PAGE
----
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Indiana’s first female majority caucus compiles legislation, celebrates suffrage



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Members of the Indiana House Democratic Caucus stand in the State House. Female caucus members created a list of bills that introduced policies that relate to women in honor of the 100th anniversary of women being allowed to vote.  Courtesy Photo

In celebration of the 100th anniversary of women gaining the right to vote in 1920, the women of the Indiana House Democratic Caucus introduced a collection of bills Jan. 16 to the Indiana General Assembly.

The Indiana House Democratic Caucus is the first majority female caucus in Indiana history, said Representative Carey Hamilton, who is one of the 17 women that make up that majority.

“Legislative bodies were meant to be representative,” Hamilton said. “Until you have 51% it is not representative.” 

Only two of the 13 bills have been signed into law, and the others have either died in committee or are unlikely to receive a hearing, said Kate Oehl, communications director for the Indiana House Democratic Office.

The bills covered subjects such as equal pay, birth control, domestic violence and pregnancy rights, according to a press release. One of the passed bills, sponsored by Rep. Klinker, sets greater consequences for nonconsensual pornography. Rep. Pfaff, Rep. Sullivan and Rep. Moed co-authored a passed House Bill that helps low income families have better access to high quality pre-K care.

“A lot of the time the things that affect women also affect their families,” Oehl said.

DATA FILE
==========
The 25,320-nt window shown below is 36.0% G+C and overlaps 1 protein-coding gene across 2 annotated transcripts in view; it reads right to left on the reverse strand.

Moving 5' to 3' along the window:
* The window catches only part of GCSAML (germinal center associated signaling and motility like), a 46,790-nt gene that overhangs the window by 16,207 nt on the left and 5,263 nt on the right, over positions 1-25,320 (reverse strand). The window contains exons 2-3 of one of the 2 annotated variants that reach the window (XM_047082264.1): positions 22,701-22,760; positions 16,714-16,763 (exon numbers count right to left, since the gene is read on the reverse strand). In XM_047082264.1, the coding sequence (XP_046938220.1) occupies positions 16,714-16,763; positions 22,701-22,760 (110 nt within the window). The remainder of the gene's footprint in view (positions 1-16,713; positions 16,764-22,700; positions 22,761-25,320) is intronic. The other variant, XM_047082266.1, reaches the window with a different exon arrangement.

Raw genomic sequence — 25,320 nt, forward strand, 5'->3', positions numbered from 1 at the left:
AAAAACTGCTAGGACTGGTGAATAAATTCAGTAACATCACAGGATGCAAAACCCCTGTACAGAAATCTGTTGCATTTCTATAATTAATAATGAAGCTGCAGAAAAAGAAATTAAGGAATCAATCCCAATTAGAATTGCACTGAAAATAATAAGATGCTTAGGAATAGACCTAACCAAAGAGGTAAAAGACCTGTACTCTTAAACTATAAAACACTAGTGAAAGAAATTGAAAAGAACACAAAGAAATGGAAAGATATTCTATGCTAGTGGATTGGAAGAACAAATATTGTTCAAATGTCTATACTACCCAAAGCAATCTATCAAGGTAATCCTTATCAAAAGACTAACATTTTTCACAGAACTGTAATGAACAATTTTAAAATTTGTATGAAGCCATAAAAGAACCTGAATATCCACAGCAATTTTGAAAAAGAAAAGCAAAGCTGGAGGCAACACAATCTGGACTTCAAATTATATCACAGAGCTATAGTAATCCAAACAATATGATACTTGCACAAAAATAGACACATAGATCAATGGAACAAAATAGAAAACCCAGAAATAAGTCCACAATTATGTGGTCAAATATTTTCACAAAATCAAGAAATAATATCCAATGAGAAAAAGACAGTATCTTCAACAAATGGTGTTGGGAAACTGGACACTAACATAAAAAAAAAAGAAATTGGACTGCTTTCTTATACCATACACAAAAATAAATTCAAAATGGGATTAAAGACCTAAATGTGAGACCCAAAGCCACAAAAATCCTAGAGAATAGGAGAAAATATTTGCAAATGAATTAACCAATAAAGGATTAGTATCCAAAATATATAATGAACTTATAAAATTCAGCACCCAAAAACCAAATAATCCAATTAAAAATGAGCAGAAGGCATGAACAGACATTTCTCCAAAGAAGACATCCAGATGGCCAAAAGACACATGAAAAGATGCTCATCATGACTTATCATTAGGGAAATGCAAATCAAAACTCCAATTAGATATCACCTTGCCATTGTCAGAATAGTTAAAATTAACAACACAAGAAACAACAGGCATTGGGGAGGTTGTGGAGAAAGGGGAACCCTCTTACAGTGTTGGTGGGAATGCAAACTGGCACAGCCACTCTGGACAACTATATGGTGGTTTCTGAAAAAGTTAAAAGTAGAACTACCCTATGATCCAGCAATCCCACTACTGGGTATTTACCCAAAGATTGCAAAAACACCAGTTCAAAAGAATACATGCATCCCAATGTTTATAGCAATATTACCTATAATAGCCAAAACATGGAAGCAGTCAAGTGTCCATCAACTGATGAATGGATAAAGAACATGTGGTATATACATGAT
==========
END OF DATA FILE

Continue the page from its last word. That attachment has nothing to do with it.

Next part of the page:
Indiana has four caucuses, Democratic and Republican caucuses for the Indiana House of Representatives and for the Indiana Senate. The Indiana House of Representatives has 33 members who are responsible for proposing new laws and signing off on law proposals to grant them hearings.

The purpose behind compiling these bills was to show women in Indiana that the legislators representing them are working toward taking ideas and putting them into law, Oehl said. The caucus plans to continue pushing and promoting legislation that will help women in Indiana live better lives. 

People of diverse race and genders being in positions of power is good for creating legislation, said IU political science professor Eileen Braman.

“They live in the skin of people who are impacted by the policies,” said Braman.

Even with this majority caucus, the state is still lagging behind some of the others, Braman said. Statistics from 2019 released by the National Conference of State Legislatures show that the average percentage of women in legislative bodies across the United States is 28.9%, but Indiana only has 24%.

“When you have women representing women, they better understand the issues that women in Indiana face,” Oehl said.

CORRECTION: A previous version of this story misstated the name of the Indiana House Democratic Caucus. The IDS regrets this error.

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